By the numbers - Primary languages

22nd June 2012 at 01:00

Ministers have said that they want to lower the age at which pupils must begin studying a modern foreign language from 11 to 7 when the new national curriculum is introduced in 2014.

But a recent report from the CfBT education trust, Lessons from Abroad, notes that children in many countries begin foreign language learning when they start school, typically at the age of 6, and some start as young as 3.

The report's authors, Teresa Tinsley and Therese Comfort, said researchers are divided on whether there is a "critical age" for learning a language. But there is evidence that starting early, by the age of 6, can help learners to acquire correct pronunciation.

They also pointed out that English-speaking countries face particular hurdles because of more complex decisions about which languages to teach.

But they concluded that, given the wide range of educational benefits learning a language provides, anglophone countries would "become intellectually and culturally diminished" if young children did not get the opportunity to do so.

Subscribe to get access to the content on this page.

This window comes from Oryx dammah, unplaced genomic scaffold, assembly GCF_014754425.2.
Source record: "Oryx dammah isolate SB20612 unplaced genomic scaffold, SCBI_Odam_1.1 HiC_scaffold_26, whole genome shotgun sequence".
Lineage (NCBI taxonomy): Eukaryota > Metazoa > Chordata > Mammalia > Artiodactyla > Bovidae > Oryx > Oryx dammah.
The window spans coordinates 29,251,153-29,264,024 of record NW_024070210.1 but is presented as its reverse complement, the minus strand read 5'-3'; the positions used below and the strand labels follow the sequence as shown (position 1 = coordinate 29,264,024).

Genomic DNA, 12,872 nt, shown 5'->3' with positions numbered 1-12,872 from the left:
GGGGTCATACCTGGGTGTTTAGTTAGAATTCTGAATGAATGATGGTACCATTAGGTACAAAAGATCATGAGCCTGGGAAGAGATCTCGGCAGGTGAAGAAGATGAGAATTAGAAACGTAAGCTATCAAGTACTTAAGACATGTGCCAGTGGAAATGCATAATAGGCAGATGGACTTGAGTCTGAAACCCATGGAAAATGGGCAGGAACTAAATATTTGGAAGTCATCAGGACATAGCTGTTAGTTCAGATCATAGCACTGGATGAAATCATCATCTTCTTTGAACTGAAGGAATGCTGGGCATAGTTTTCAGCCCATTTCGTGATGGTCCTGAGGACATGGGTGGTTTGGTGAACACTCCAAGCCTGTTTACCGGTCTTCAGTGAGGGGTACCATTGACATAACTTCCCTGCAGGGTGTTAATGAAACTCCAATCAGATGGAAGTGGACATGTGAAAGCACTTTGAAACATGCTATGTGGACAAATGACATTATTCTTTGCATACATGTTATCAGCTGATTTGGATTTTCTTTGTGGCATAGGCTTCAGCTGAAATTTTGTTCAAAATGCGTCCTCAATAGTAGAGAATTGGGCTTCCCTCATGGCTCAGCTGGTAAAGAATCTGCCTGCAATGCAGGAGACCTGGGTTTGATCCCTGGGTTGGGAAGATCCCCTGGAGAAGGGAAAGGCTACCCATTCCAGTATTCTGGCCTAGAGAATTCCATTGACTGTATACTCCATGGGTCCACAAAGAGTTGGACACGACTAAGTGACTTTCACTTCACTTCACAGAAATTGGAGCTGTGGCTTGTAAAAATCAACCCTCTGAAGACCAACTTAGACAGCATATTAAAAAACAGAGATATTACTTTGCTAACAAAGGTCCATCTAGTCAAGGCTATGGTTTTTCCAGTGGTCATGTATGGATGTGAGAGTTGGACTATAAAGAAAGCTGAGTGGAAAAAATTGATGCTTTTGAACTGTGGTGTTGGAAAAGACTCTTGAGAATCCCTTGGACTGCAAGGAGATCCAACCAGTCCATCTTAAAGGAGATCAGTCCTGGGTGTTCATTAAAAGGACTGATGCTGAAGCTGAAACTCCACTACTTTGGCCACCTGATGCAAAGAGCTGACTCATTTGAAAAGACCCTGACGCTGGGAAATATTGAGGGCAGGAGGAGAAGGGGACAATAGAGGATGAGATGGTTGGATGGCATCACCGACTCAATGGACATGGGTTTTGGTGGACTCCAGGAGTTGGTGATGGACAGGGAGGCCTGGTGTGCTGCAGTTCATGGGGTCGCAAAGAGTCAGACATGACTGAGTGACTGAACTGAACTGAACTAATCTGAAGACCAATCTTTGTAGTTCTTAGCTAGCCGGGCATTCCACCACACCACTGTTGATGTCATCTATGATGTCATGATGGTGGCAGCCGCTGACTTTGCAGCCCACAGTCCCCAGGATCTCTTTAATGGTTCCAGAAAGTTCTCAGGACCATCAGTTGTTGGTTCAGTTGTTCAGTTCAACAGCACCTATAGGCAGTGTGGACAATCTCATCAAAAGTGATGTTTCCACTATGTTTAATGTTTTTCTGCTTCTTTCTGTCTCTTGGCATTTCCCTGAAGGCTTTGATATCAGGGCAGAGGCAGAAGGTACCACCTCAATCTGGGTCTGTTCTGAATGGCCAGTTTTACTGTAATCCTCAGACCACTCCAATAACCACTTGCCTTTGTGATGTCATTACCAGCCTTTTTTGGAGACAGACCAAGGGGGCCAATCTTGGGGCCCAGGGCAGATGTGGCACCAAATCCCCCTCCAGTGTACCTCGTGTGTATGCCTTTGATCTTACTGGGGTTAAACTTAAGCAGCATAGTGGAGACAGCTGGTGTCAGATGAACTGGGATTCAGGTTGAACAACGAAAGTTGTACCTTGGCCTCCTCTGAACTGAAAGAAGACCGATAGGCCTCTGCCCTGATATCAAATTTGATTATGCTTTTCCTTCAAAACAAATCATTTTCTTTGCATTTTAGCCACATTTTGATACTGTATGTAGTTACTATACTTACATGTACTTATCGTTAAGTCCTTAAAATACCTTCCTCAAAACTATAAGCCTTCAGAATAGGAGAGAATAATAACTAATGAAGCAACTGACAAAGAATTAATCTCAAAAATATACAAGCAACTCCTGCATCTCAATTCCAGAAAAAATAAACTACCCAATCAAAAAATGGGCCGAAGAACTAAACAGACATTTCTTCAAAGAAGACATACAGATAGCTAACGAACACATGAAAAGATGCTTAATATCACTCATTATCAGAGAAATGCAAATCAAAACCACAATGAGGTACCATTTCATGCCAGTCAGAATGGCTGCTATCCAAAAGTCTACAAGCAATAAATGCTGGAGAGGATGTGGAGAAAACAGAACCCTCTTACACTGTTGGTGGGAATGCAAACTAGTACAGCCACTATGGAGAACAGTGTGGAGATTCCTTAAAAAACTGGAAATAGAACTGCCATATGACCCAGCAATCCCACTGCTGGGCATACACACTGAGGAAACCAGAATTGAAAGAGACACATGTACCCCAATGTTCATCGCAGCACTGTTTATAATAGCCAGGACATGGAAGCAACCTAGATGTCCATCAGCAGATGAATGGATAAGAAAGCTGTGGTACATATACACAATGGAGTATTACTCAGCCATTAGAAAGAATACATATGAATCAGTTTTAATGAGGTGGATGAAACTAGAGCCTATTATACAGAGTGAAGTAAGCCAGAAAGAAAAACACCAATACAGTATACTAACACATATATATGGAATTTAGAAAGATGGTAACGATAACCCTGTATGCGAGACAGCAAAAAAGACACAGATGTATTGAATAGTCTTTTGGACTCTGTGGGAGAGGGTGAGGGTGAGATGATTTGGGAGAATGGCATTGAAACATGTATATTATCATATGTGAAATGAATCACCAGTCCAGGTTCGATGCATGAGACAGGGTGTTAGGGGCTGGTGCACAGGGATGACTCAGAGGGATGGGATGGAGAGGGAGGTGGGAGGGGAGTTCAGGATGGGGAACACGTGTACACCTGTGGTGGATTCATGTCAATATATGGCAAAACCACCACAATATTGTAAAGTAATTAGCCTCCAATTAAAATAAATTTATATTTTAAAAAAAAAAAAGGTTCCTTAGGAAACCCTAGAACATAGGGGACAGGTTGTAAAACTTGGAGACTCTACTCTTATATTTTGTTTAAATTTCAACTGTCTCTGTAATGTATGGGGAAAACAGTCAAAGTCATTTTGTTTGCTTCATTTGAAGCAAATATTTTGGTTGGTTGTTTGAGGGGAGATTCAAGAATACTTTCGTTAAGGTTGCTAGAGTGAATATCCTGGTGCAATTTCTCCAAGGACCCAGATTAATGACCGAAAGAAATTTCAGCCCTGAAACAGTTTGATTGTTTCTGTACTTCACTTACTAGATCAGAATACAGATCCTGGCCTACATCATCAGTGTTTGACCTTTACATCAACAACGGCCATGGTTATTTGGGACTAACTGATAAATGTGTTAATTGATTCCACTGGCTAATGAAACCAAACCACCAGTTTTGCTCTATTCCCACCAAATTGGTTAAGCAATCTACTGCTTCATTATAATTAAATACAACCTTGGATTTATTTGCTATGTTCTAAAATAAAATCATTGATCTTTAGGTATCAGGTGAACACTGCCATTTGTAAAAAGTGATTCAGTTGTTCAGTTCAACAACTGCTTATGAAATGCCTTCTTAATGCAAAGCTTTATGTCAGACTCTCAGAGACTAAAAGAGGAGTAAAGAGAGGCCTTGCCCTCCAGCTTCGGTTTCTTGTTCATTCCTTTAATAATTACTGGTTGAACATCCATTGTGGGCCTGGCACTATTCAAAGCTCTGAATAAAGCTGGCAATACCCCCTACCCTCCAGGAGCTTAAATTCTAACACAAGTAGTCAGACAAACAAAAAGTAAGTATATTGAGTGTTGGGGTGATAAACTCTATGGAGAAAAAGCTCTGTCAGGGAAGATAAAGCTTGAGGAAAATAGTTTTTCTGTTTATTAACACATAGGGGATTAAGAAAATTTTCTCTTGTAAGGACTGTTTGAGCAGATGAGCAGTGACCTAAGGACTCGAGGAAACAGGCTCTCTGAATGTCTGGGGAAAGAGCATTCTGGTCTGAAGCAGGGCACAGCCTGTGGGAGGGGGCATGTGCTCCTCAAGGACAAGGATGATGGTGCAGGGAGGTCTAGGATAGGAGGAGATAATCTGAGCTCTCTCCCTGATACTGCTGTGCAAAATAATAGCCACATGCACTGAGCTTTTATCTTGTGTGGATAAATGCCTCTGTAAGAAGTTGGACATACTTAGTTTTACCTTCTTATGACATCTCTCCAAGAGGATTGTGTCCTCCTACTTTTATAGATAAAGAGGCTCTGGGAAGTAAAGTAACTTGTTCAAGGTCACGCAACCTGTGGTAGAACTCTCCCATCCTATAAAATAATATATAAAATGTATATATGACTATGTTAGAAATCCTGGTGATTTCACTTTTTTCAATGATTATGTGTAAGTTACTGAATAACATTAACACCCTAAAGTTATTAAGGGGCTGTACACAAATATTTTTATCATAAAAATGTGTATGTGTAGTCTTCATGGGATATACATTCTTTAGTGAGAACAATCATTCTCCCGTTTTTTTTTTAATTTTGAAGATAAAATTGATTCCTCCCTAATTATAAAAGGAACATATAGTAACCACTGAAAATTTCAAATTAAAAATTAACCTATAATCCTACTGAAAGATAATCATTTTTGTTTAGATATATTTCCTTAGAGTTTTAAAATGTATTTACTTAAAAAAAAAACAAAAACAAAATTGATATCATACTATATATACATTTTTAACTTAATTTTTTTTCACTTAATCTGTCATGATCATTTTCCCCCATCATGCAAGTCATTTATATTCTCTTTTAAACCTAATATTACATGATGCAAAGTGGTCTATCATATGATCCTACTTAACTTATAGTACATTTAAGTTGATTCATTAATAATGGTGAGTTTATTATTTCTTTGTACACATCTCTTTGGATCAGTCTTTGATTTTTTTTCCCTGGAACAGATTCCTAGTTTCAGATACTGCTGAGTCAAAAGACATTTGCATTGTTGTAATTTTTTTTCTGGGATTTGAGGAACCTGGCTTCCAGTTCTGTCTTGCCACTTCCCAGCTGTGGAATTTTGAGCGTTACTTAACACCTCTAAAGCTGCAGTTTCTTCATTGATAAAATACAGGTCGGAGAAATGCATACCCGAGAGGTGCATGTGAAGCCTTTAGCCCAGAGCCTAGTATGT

If you are already a Tes/ Tes Scotland subscriber please log in with your username or email address to get full access to our back issues, CPD library and membership plus page.

Not a subscriber? Find out more about our subscription offers.
Subscribe now
Existing subscriber?
Enter subscription number


The guide by your side – ensuring you are always up to date with the latest in education.

Get Tes magazine online and delivered to your door. Stay up to date with the latest research, teacher innovation and insight, plus classroom tips and techniques with a Tes magazine subscription.
With a Tes magazine subscription you get exclusive access to our CPD library. Including our New Teachers’ special for NQTS, Ed Tech, How to Get a Job, Trip Planner, Ed Biz Special and all Tes back issues.

Subscribe now